African M&A was down in 2016 from the previous year as foreign investors stayed away, with only Egypt enjoying notable activity. However, economic headwinds are likely to drive consolidation, especially among smaller regional banks, in 2017. James King reports.
Latest articles from Africa
Josė Filomeno dos Santos, chairman of Angola’s sovereign wealth fund, outlines how it is reducing the country’s dependence on oil in favour of infrastructure, agriculture and timber. James King reports.
Only one-quarter of the top 20 African banks showed an increase in Tier 1 capital in the The Banker's rankings, as the continent suffered a combination of currency volatility, low commodity prices and political instability. James King reports.
Nigeria’s strategy for regenerating its flagging economy centres on partnering with the private sector to drive sectors such as manufacturing, textiles and agriculture.
The drop in oil prices and regional unrest have seen Arab banks struggle to maintain their stellar profit results of previous years, but overall their performances remain impressive by global standards.
Nigeria was once feted as Africa's leading economy. However, attacks on its oil infrastructure and a dollar liquidity crunch have pushed it into recession. But the government is determined to push through strategies that will revive this regional powerhouse, as James King reports.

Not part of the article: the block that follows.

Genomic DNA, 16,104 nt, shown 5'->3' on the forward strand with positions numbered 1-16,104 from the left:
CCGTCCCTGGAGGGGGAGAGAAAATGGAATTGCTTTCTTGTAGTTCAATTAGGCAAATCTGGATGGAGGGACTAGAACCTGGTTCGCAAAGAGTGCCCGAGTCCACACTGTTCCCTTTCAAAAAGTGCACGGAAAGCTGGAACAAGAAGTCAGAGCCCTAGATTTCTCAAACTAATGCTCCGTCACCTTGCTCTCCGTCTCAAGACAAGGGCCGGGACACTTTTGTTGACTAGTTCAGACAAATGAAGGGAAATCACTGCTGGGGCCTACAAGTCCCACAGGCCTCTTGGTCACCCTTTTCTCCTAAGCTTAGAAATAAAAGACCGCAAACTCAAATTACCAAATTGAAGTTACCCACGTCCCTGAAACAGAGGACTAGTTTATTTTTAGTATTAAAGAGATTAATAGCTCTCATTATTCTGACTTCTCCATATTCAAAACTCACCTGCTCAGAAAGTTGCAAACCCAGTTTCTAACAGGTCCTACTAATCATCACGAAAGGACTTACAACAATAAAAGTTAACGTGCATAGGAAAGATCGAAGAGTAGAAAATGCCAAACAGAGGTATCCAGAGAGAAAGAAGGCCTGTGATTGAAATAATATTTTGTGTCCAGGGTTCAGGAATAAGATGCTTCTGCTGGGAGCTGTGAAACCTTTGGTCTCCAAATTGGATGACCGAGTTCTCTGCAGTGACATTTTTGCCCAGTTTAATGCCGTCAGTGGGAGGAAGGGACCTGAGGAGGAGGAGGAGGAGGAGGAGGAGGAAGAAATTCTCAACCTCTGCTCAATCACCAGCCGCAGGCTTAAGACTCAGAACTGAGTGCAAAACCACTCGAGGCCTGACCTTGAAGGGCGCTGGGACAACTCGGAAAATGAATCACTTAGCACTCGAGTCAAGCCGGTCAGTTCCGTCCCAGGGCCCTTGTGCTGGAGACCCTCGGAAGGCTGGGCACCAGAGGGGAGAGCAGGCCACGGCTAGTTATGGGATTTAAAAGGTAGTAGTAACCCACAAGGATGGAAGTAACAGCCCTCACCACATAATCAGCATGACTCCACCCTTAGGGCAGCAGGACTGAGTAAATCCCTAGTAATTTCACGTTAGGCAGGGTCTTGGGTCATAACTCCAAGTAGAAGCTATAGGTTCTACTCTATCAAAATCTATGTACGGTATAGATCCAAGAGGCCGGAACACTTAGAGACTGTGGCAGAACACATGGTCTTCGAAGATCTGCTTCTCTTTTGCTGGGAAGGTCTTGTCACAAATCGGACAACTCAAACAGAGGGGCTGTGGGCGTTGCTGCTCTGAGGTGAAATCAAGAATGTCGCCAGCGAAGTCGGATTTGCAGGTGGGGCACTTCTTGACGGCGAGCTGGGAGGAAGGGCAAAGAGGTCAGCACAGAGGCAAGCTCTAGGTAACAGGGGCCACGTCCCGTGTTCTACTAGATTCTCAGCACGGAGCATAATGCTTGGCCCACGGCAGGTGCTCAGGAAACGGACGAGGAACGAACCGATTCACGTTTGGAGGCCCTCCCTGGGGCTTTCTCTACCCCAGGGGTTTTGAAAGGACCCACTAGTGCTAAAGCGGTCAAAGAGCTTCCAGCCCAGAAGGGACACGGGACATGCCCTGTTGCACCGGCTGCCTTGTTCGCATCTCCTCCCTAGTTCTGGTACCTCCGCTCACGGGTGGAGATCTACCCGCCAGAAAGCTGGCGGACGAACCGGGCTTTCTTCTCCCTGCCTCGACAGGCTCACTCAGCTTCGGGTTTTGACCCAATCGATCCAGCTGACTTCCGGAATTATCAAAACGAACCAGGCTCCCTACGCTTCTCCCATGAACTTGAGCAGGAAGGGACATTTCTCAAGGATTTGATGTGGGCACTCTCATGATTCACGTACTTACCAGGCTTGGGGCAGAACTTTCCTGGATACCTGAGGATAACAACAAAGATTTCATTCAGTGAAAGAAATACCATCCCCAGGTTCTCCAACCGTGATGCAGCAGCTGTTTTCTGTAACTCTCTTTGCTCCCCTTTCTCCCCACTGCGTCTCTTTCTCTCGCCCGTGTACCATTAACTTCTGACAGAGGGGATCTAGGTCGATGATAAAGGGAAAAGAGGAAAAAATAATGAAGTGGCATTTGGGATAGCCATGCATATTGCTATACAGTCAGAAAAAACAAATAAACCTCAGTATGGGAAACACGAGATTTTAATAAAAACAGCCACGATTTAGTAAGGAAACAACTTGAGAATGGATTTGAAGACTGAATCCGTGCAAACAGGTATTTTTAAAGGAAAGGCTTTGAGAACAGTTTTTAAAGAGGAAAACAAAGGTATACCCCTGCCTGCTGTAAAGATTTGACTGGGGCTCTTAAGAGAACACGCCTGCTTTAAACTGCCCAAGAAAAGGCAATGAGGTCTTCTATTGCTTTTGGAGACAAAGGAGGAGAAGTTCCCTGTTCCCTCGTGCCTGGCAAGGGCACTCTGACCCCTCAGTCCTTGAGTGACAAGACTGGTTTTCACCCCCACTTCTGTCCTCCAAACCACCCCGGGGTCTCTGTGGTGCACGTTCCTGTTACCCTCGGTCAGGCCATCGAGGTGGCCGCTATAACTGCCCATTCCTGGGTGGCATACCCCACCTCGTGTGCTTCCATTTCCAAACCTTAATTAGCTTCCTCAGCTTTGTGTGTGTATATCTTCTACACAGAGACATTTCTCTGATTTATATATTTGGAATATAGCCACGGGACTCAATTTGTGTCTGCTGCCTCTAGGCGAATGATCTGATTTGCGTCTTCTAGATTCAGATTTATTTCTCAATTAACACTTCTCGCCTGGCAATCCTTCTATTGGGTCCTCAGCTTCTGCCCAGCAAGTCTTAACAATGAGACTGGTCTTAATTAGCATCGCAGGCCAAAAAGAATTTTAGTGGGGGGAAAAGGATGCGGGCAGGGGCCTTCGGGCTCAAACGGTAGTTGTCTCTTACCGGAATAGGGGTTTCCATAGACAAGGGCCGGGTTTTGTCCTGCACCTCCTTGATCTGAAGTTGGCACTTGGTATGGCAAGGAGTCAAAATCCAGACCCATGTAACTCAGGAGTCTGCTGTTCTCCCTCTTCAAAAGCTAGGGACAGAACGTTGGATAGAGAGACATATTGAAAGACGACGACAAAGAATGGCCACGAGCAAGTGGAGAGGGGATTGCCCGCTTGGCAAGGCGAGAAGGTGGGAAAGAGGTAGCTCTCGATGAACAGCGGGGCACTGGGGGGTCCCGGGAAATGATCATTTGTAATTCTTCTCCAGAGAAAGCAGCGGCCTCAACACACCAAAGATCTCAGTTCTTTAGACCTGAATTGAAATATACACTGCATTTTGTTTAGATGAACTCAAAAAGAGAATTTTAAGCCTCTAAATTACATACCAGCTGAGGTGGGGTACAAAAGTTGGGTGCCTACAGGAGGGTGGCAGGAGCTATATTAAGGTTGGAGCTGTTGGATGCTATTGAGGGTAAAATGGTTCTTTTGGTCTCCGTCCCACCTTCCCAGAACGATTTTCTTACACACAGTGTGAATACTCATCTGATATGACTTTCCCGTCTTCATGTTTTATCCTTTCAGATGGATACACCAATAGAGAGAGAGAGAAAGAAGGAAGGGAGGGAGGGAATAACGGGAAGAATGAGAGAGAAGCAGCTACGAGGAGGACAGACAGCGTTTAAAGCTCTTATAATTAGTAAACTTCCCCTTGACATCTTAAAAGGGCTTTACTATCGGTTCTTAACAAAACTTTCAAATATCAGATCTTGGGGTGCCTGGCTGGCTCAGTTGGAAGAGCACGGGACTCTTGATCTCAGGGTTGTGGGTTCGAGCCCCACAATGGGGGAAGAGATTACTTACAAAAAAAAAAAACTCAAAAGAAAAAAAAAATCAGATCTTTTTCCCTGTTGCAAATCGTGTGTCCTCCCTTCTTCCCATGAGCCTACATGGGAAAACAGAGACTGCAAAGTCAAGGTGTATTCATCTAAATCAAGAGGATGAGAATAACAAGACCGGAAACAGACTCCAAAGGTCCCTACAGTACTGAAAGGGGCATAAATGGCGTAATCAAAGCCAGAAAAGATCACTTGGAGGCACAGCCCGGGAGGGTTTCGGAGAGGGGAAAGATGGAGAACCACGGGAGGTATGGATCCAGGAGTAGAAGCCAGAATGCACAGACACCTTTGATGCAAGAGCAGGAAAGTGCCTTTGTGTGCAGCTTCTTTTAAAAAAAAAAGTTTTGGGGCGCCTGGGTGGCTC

Faced with an economic squeeze, Nigeria has devised a masterplan to energise its capital markets. But while major companies are gradually starting to list on the Nigerian Stock Exchange, low liquidity and inflation are acting as a brake on recovery. Chris Stein reports.
Dr Sarah Alade, deputy governor, economic policy directorate, at the Central Bank of Nigeria, talks to James King about the measures the central bank is taking to boost foreign exchange, how it is mitigating Nigeria's risk from exposure to oil and why the effect of a US rate hike would be muted.
Nigeria's central bank governor, Godwin Emefiele, tells James King that his economic policies, which some have blamed for a decline in manufacturing in the country, encourage foreign exchange flows and improve transparency, and thus investor confidence.
As falling oil prices and rebel activity continue to weaken Nigeria’s economy, the strength of its systemically important larger banks is playing a vital role in keeping the country from a deeper recession, reports James King.
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